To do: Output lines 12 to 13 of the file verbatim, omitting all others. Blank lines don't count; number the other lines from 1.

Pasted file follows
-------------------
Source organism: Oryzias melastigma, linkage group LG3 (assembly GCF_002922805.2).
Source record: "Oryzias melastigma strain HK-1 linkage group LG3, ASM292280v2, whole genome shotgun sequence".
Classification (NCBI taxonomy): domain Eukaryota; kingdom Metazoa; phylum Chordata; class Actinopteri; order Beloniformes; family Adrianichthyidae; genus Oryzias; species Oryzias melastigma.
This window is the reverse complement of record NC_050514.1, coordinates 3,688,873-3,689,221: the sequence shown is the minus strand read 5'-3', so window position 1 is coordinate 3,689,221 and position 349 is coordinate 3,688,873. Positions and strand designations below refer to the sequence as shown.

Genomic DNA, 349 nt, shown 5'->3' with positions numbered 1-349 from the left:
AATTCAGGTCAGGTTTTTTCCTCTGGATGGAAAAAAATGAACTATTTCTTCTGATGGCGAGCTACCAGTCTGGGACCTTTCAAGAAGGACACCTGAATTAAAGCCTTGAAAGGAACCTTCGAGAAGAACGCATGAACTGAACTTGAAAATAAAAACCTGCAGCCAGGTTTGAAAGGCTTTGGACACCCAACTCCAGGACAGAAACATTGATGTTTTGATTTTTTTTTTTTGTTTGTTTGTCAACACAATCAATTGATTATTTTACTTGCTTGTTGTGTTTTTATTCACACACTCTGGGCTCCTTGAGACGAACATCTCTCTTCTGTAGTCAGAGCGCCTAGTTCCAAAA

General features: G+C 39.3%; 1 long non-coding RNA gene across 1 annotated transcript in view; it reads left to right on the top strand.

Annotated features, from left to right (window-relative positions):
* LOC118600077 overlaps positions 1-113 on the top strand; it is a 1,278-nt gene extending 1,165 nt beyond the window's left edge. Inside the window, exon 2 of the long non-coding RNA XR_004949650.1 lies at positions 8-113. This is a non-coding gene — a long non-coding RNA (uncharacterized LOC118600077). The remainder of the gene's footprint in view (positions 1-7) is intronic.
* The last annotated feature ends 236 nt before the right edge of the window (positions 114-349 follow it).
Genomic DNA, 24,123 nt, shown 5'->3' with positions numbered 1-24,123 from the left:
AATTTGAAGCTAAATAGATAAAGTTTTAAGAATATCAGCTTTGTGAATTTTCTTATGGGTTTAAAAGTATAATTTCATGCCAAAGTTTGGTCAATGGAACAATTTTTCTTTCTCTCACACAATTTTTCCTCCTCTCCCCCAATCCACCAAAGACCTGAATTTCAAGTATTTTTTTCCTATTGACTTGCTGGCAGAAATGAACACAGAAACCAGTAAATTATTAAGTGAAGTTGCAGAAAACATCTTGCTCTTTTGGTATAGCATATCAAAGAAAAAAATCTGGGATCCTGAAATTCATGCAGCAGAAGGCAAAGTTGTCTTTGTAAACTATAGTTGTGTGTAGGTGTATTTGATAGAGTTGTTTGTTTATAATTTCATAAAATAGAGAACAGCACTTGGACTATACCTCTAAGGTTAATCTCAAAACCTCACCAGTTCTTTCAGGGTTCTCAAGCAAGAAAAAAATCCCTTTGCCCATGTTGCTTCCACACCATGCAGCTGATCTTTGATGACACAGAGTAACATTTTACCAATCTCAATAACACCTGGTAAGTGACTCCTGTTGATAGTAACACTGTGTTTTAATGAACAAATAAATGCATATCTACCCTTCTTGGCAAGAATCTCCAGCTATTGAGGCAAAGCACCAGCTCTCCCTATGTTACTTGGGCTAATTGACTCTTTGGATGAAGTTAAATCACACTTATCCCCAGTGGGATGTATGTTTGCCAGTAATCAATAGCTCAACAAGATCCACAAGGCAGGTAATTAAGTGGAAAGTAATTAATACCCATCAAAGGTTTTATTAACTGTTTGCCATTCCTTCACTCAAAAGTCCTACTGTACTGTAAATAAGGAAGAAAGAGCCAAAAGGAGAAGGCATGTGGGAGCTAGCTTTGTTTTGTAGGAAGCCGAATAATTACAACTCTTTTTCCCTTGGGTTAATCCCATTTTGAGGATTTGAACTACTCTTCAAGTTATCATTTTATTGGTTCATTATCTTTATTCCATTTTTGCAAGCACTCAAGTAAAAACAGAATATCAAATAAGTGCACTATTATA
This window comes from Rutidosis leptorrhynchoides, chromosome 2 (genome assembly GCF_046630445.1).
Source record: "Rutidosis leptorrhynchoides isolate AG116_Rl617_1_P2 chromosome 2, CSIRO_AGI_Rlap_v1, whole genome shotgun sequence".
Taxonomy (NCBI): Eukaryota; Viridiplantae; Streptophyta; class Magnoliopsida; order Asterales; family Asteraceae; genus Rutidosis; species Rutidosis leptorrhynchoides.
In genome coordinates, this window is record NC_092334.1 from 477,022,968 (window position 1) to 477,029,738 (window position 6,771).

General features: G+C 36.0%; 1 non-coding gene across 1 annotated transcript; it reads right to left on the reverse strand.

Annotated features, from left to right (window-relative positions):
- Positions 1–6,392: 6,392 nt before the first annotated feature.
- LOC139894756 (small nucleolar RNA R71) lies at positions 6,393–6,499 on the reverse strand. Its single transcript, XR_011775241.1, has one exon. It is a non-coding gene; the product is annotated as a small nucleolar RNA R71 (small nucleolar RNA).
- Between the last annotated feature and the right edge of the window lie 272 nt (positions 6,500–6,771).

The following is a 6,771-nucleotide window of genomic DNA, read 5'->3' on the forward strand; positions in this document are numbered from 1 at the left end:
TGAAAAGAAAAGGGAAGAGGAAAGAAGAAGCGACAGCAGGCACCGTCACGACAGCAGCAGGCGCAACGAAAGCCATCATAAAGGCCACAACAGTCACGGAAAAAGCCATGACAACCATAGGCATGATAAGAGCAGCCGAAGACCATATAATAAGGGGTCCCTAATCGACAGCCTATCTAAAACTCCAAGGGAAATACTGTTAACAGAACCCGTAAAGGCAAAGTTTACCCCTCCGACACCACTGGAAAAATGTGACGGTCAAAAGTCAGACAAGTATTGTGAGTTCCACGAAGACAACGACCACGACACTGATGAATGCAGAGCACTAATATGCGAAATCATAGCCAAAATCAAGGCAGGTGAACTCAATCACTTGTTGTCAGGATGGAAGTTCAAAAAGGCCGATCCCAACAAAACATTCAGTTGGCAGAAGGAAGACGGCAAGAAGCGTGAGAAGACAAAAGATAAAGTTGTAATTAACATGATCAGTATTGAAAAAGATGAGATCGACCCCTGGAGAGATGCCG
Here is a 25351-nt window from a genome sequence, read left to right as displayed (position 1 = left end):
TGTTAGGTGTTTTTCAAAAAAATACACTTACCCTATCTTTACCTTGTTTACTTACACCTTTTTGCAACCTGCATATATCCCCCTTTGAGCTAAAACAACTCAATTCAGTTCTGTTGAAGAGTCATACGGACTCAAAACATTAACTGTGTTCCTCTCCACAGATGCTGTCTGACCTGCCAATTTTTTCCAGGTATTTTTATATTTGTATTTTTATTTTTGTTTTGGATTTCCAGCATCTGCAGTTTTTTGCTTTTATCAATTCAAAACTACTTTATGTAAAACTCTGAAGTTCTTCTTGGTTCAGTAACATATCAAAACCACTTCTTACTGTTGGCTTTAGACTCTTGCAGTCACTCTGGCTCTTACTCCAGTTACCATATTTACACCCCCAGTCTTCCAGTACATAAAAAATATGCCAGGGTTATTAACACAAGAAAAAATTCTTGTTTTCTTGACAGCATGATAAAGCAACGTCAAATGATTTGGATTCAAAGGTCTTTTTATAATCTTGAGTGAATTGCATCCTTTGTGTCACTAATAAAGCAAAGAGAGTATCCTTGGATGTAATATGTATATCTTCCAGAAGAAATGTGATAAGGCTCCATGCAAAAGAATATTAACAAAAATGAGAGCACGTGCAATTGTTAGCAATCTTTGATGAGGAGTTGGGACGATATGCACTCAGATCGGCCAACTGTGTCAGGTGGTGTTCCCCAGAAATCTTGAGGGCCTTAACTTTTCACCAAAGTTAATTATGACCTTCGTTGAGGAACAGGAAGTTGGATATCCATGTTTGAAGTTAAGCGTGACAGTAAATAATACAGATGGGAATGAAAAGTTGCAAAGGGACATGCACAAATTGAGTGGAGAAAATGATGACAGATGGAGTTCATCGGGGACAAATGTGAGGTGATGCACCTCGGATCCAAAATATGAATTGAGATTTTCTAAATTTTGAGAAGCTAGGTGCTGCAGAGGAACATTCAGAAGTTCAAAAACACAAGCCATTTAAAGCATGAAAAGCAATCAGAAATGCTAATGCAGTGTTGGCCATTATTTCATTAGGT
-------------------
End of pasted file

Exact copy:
AATTTGAAGCTAAATAGATAAAGTTTTAAGAATATCAGCTTTGTGAATTTTCTTATGGGTTTAAAAGTATAATTTCATGCCAAAGTTTGGTCAATGGAACAATTTTTCTTTCTCTCACACAATTTTTCCTCCTCTCCCCCAATCCACCAAAGACCTGAATTTCAAGTATTTTTTTCCTATTGACTTGCTGGCAGAAATGAACACAGAAACCAGTAAATTATTAAGTGAAGTTGCAGAAAACATCTTGCTCTTTTGGTATAGCATATCAAAGAAAAAAATCTGGGATCCTGAAATTCATGCAGCAGAAGGCAAAGTTGTCTTTGTAAACTATAGTTGTGTGTAGGTGTATTTGATAGAGTTGTTTGTTTATAATTTCATAAAATAGAGAACAGCACTTGGACTATACCTCTAAGGTTAATCTCAAAACCTCACCAGTTCTTTCAGGGTTCTCAAGCAAGAAAAAAATCCCTTTGCCCATGTTGCTTCCACACCATGCAGCTGATCTTTGATGACACAGAGTAACATTTTACCAATCTCAATAACACCTGGTAAGTGACTCCTGTTGATAGTAACACTGTGTTTTAATGAACAAATAAATGCATATCTACCCTTCTTGGCAAGAATCTCCAGCTATTGAGGCAAAGCACCAGCTCTCCCTATGTTACTTGGGCTAATTGACTCTTTGGATGAAGTTAAATCACACTTATCCCCAGTGGGATGTATGTTTGCCAGTAATCAATAGCTCAACAAGATCCACAAGGCAGGTAATTAAGTGGAAAGTAATTAATACCCATCAAAGGTTTTATTAACTGTTTGCCATTCCTTCACTCAAAAGTCCTACTGTACTGTAAATAAGGAAGAAAGAGCCAAAAGGAGAAGGCATGTGGGAGCTAGCTTTGTTTTGTAGGAAGCCGAATAATTACAACTCTTTTTCCCTTGGGTTAATCCCATTTTGAGGATTTGAACTACTCTTCAAGTTATCATTTTATTGGTTCATTATCTTTATTCCATTTTTGCAAGCACTCAAGTAAAAACAGAATATCAAATAAGTGCACTATTATA
This window comes from Rutidosis leptorrhynchoides, chromosome 2 (genome assembly GCF_046630445.1).